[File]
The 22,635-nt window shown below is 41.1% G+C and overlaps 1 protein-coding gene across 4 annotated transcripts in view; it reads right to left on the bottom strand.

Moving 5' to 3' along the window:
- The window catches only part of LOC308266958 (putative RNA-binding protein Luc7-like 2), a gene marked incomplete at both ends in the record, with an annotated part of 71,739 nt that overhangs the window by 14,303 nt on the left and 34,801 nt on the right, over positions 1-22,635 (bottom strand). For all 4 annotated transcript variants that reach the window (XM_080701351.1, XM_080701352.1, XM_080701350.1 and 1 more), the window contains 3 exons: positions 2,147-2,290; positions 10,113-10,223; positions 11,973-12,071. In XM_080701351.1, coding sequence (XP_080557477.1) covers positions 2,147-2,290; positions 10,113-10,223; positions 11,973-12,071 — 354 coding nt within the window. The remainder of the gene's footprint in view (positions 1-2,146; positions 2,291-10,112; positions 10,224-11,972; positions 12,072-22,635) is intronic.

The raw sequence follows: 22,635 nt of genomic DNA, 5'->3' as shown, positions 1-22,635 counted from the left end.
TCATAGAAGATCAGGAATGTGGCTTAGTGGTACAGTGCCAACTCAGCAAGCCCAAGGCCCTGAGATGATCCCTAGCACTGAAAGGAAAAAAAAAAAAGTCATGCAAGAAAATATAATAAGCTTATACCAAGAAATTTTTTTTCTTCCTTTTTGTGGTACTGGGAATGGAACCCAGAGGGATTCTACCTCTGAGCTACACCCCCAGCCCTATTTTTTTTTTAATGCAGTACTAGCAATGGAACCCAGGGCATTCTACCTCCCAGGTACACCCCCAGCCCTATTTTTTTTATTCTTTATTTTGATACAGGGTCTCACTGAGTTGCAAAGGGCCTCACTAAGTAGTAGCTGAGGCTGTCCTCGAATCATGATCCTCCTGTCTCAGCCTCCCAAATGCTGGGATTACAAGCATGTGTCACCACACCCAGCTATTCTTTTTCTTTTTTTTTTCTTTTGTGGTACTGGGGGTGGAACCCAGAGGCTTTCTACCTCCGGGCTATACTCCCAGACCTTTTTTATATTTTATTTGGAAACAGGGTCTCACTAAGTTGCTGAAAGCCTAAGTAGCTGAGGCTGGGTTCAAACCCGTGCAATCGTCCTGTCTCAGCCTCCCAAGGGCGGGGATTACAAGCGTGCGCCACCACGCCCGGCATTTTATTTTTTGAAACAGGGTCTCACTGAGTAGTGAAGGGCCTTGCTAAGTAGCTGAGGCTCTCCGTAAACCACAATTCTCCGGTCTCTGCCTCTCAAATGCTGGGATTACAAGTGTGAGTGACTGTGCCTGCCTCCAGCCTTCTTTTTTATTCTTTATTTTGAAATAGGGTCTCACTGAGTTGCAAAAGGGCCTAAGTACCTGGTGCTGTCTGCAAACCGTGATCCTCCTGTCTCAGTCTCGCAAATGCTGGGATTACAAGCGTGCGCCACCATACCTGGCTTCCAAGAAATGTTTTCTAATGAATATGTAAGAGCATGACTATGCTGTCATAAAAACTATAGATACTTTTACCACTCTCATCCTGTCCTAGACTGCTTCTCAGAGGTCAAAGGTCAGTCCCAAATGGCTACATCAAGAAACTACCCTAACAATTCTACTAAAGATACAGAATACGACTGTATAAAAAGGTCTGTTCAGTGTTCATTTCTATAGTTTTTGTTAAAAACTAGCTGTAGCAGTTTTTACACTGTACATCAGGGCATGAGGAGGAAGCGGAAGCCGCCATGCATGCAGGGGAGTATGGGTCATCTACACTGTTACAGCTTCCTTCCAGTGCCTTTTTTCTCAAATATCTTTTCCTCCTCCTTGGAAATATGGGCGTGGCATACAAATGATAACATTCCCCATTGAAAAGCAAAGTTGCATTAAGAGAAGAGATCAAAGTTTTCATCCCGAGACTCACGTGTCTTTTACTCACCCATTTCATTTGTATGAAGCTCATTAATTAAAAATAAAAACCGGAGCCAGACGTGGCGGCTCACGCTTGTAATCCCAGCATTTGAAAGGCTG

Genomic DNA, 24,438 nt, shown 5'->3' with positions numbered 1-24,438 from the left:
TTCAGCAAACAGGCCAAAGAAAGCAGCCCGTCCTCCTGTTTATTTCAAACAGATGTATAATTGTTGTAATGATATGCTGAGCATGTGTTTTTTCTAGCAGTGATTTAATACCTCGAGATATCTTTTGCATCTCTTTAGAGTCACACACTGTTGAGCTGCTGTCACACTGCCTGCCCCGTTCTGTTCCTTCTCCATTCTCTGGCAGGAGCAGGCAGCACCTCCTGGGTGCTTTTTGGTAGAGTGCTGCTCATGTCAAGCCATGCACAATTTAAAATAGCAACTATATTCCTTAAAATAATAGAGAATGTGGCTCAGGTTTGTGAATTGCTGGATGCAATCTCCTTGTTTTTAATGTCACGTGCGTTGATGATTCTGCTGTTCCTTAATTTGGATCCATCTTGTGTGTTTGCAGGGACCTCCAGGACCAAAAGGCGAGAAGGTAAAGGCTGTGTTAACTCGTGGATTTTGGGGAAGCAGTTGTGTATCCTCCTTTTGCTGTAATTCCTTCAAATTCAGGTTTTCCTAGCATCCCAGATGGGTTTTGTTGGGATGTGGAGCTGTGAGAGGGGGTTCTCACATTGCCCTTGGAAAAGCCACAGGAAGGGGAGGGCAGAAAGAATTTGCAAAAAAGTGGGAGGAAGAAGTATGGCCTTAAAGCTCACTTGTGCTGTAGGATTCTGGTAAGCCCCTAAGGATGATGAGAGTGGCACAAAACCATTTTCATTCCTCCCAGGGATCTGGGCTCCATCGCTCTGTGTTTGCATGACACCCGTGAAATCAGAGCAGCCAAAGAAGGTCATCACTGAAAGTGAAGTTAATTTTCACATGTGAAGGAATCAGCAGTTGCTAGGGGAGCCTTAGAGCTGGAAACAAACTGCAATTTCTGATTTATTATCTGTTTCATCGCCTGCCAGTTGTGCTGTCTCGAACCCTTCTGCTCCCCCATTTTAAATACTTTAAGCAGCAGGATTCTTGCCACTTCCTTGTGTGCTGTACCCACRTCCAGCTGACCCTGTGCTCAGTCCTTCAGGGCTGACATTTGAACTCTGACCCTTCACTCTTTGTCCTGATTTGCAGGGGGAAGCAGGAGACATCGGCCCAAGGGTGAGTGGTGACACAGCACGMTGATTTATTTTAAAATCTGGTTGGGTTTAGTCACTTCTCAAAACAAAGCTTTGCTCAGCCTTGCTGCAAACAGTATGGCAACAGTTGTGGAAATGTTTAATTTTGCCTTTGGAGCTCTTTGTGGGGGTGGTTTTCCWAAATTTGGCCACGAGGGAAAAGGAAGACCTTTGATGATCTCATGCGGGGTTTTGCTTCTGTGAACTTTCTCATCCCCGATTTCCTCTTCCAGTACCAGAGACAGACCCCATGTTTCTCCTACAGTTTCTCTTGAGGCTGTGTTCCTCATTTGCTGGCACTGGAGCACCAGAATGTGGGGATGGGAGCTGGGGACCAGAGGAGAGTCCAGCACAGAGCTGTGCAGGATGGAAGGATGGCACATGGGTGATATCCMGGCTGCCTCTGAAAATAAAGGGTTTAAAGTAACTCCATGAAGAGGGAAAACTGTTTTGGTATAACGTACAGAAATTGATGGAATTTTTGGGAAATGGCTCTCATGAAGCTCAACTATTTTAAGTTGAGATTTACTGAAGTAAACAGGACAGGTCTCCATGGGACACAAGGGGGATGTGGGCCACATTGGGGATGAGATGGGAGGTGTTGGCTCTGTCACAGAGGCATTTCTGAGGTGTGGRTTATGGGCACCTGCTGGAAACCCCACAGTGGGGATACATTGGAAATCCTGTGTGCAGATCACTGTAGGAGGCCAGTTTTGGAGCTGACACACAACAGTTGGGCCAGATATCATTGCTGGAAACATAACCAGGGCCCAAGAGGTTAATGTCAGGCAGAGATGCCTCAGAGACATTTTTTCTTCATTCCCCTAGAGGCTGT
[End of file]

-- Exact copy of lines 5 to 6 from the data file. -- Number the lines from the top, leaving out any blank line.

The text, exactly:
TCATAGAAGATCAGGAATGTGGCTTAGTGGTACAGTGCCAACTCAGCAAGCCCAAGGCCCTGAGATGATCCCTAGCACTGAAAGGAAAAAAAAAAAAGTCATGCAAGAAAATATAATAAGCTTATACCAAGAAATTTTTTTTCTTCCTTTTTGTGGTACTGGGAATGGAACCCAGAGGGATTCTACCTCTGAGCTACACCCCCAGCCCTATTTTTTTTTTAATGCAGTACTAGCAATGGAACCCAGGGCATTCTACCTCCCAGGTACACCCCCAGCCCTATTTTTTTTATTCTTTATTTTGATACAGGGTCTCACTGAGTTGCAAAGGGCCTCACTAAGTAGTAGCTGAGGCTGTCCTCGAATCATGATCCTCCTGTCTCAGCCTCCCAAATGCTGGGATTACAAGCATGTGTCACCACACCCAGCTATTCTTTTTCTTTTTTTTTTCTTTTGTGGTACTGGGGGTGGAACCCAGAGGCTTTCTACCTCCGGGCTATACTCCCAGACCTTTTTTATATTTTATTTGGAAACAGGGTCTCACTAAGTTGCTGAAAGCCTAAGTAGCTGAGGCTGGGTTCAAACCCGTGCAATCGTCCTGTCTCAGCCTCCCAAGGGCGGGGATTACAAGCGTGCGCCACCACGCCCGGCATTTTATTTTTTGAAACAGGGTCTCACTGAGTAGTGAAGGGCCTTGCTAAGTAGCTGAGGCTCTCCGTAAACCACAATTCTCCGGTCTCTGCCTCTCAAATGCTGGGATTACAAGTGTGAGTGACTGTGCCTGCCTCCAGCCTTCTTTTTTATTCTTTATTTTGAAATAGGGTCTCACTGAGTTGCAAAAGGGCCTAAGTACCTGGTGCTGTCTGCAAACCGTGATCCTCCTGTCTCAGTCTCGCAAATGCTGGGATTACAAGCGTGCGCCACCATACCTGGCTTCCAAGAAATGTTTTCTAATGAATATGTAAGAGCATGACTATGCTGTCATAAAAACTATAGATACTTTTACCACTCTCATCCTGTCCTAGACTGCTTCTCAGAGGTCAAAGGTCAGTCCCAAATGGCTACATCAAGAAACTACCCTAACAATTCTACTAAAGATACAGAATACGACTGTATAAAAAGGTCTGTTCAGTGTTCATTTCTATAGTTTTTGTTAAAAACTAGCTGTAGCAGTTTTTACACTGTACATCAGGGCATGAGGAGGAAGCGGAAGCCGCCATGCATGCAGGGGAGTATGGGTCATCTACACTGTTACAGCTTCCTTCCAGTGCCTTTTTTCTCAAATATCTTTTCCTCCTCCTTGGAAATATGGGCGTGGCATACAAATGATAACATTCCCCATTGAAAAGCAAAGTTGCATTAAGAGAAGAGATCAAAGTTTTCATCCCGAGACTCACGTGTCTTTTACTCACCCATTTCATTTGTATGAAGCTCATTAATTAAAAATAAAAACCGGAGCCAGACGTGGCGGCTCACGCTTGTAATCCCAGCATTTGAAAGGCTG

Genomic DNA, 24,438 nt, shown 5'->3' with positions numbered 1-24,438 from the left: